Unlike those of the casual masturbators, Mark’s impulses are primarily violent. But his violence is itself established as normal in the world he navigates. When Mark photographs naked prostitutes, they both ask him to cover up their bruises. This implies that they are used to getting roughed up by their johns, and it also implies that they want to be aesthetically pleasing in the magazines. There is a girl with a cleft palate who is particularly worried about the way she is photographed, and Mark precedes to obsess over her deformity. The world is ugly and violent, but Mark is comfortable with—if not outright intrigued by—it.
While the girls being photographed are, of course, obsessed with the way they will be captured on film, other victims of Mark show an equal concern with their looks. Indeed, aesthetics and appearances seem to be an important part of the film. This is, of course, because the movie is mostly about looking. The Peeping Tom of the title is not Mark but, rather, the audience, looking at what Mark sees (or at what others see Mark see, as when he shows them his home movies). We in the audience become dazzled by the expressionistic technicolor canvasses that make up the disgusting figures that occupy one of Mark’s worlds, the filmmakers and actresses that occupy another, and the ordinary Britons that occupy the house Mark owns.
Color features prominently in the film too. While the worlds Mark occupies are all lavishly colored, he himself is always dressed drably in browns and dark greens. This provides him with an everyman status and helps explain his ability to navigate the interstices between his three worlds. The police are the only ones who even seem to suspect him of being capable of anything heinous, and only really after they follow him between worlds (a person who works on the set might not be a suspect in the murder of an actress on the set, but a person who works on the set and works as a pornographer certainly could be a suspect). Mark’s apartment too is plain and unassuming, with drab wallpaper and boring furniture. However, he of course has two rather interesting things in his apartment: a projector and a darkroom. He uses the projector to show Helen the films of the cruel experiments on fear that were performed on Mark as a child, and he also shows her the darkroom, a room that seems to serve as his objective correlative—it is the only world that unites all three of Mark’s worlds and that provides access to Mark’s dark inner life. And, as if to make even more manifest what is already apparent, the darkroom is colored red—the color so often used in the film to mark desire and sex.
Red is indeed the clearest motif seen in Peeping Tom. All of Mark’s victims either have red hair or something very red about them (a pillow in the background of his first victim who was first seen in a garishly cerise skirt). When we meet the redheaded Helen for the first time (when he shows her the darkroom), she is wearing a red dress. All the other victims are similarly red either in hair color or costume or both. And many of the scenes seem to have a red tint to them, as though the whole film took place in a red light district (which it kind of does—the red light district of the audience’s minds!). Red is, of course, the color of fire and blood, so it is associated in art and literature with war, danger, strength, power, desire, and passion. And Mark himself seems to gravitate to the color, like a bull.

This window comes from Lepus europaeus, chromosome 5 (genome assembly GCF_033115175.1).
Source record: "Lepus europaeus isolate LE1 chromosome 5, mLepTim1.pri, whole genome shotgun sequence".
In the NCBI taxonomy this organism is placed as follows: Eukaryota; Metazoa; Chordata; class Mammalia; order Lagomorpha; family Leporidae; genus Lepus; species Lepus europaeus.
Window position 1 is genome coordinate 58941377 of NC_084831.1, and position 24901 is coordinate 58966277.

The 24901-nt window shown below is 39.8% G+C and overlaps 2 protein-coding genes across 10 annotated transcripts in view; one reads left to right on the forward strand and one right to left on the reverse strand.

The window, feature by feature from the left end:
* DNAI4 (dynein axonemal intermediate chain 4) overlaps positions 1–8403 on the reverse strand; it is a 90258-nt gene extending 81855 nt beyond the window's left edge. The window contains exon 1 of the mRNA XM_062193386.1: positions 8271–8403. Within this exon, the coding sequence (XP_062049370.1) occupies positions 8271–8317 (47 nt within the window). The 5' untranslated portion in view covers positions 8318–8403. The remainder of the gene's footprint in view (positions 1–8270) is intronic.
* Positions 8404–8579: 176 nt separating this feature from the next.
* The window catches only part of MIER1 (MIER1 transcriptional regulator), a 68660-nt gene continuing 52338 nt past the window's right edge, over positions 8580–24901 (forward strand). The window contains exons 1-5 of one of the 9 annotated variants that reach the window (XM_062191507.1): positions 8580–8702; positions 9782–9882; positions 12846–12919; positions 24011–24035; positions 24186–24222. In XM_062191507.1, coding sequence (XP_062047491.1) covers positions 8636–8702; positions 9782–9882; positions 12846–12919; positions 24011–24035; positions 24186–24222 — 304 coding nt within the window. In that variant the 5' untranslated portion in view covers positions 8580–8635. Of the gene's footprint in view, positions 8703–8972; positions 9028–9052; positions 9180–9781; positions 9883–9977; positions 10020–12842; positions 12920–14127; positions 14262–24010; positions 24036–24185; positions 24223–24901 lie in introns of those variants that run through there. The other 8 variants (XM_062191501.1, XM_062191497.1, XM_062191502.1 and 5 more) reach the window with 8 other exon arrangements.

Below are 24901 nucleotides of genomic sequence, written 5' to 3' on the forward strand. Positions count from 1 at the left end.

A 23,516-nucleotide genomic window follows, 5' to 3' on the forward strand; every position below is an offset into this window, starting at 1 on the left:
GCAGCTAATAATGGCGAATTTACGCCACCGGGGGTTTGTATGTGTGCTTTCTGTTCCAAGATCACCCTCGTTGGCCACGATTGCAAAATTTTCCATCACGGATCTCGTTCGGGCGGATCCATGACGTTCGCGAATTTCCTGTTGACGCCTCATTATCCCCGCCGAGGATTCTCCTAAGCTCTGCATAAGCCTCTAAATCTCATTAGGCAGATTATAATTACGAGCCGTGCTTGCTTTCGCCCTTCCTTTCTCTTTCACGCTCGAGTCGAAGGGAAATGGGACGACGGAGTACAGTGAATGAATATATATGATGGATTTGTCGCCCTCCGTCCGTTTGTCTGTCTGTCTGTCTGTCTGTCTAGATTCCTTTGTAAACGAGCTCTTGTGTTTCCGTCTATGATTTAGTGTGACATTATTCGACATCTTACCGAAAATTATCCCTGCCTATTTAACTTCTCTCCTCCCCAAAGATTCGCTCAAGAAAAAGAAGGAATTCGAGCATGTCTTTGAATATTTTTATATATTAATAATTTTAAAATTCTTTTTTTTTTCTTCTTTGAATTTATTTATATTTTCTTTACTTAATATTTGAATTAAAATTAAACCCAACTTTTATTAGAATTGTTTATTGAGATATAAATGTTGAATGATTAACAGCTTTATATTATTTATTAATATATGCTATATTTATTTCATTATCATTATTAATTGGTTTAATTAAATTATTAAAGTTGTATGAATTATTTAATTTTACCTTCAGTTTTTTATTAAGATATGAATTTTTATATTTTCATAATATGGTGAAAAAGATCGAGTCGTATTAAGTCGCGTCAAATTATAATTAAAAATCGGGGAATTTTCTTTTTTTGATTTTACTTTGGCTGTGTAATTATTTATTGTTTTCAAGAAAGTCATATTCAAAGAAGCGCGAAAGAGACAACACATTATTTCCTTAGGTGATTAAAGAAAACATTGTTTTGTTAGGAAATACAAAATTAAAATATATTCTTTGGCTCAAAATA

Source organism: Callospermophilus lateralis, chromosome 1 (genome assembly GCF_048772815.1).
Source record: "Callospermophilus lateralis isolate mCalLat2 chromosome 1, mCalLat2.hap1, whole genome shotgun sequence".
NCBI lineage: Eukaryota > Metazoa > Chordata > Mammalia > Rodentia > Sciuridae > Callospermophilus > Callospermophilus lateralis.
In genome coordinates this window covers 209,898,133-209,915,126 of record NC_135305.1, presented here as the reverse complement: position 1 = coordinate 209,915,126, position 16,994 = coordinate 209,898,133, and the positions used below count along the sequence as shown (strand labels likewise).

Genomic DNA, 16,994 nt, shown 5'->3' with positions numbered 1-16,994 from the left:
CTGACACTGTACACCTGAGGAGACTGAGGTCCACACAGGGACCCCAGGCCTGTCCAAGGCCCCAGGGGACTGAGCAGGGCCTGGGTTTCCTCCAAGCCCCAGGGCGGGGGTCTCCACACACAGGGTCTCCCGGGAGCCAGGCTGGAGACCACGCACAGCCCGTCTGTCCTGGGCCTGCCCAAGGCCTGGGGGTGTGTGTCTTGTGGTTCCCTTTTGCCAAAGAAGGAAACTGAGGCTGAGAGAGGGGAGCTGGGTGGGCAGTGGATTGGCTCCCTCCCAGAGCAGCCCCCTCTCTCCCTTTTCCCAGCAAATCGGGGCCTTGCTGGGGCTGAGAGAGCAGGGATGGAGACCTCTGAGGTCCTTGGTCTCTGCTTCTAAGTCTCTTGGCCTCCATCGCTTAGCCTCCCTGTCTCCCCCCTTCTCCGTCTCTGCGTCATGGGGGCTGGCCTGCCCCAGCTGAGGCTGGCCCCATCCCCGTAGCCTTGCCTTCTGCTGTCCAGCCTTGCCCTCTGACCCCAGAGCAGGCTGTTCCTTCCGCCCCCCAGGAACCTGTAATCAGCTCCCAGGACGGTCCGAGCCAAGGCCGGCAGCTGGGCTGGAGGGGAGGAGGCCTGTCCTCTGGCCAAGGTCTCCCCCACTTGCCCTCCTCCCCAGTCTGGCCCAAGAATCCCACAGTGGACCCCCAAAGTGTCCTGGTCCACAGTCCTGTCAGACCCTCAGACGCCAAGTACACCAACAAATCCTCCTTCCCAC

One final note: Many have remarked that the film clearly delineates good girls and bad girls. We see, for instance, prostitutes and nude models contrasted with the innocent Helen. But it seems the film actually implies that there isn’t really a difference. After all, regardless of if they are good or not good, Mark has access to them. He can work the seedy underbelly of London’s streets and porn shops just as easily as he can charm a nice woman like Helen. And both the good girls and the bad girls often have red hair, implying that, to Mark at least (and arguably to any pervert/psycho), the good and the bad are all the same—easily preyed upon women. As Powell seems to put the onus for all the violence on the audience (the sick fucks watching Mark’s films), the implication seems to be that the very act of looking or gazing on another automatically corrupts her. That is, it doesn’t matter if a person is good or bad once that person becomes an object of lust.
Powell is all too happy to direct us to this conclusion too. It’s worth noting that the doctor in Mark’s childhood movies is played by Powell (with his son playing the young Mark). Mark’s dad was interested in studying fear and human emotion. The filmmaker’s job seems to be not to study fear and emotion but to force them out of an audience. Given the cruelty we see imposed upon the cast by the director of the film Mark works on (not to mention the obvious cruelty inflicted on the stars of Mark’s movies by the filmmaker), it seems the process of making and screening films is not a job for the benevolent.
Should I Have DVRed This On TCM: Yes, yes, yes. This film is so rich, and I could’ve discussed it on so many levels (the career of Powell, the psychology of Mark, the idea of spectatorship, the connections between Peeping Tom and other voyeuristic films, etc.). However, at the end of the day, I was most drawn to the look of the film and the question of how the film is supposed to make you feel. I felt drawn in to Mark’s world, and so I felt disgusted by my own culpability in the action of the film (while not wanting to turn the movie off), but I imagine a person with better morals might end up feeling superior to Mark and disgusted simply at the film’s very existence, as though the attempt to make the audience feel guilty for Mark’s acts was itself a venal sin. Regardless, this is a film that I know I will come back to and probably draw a totally different conclusion about when I do.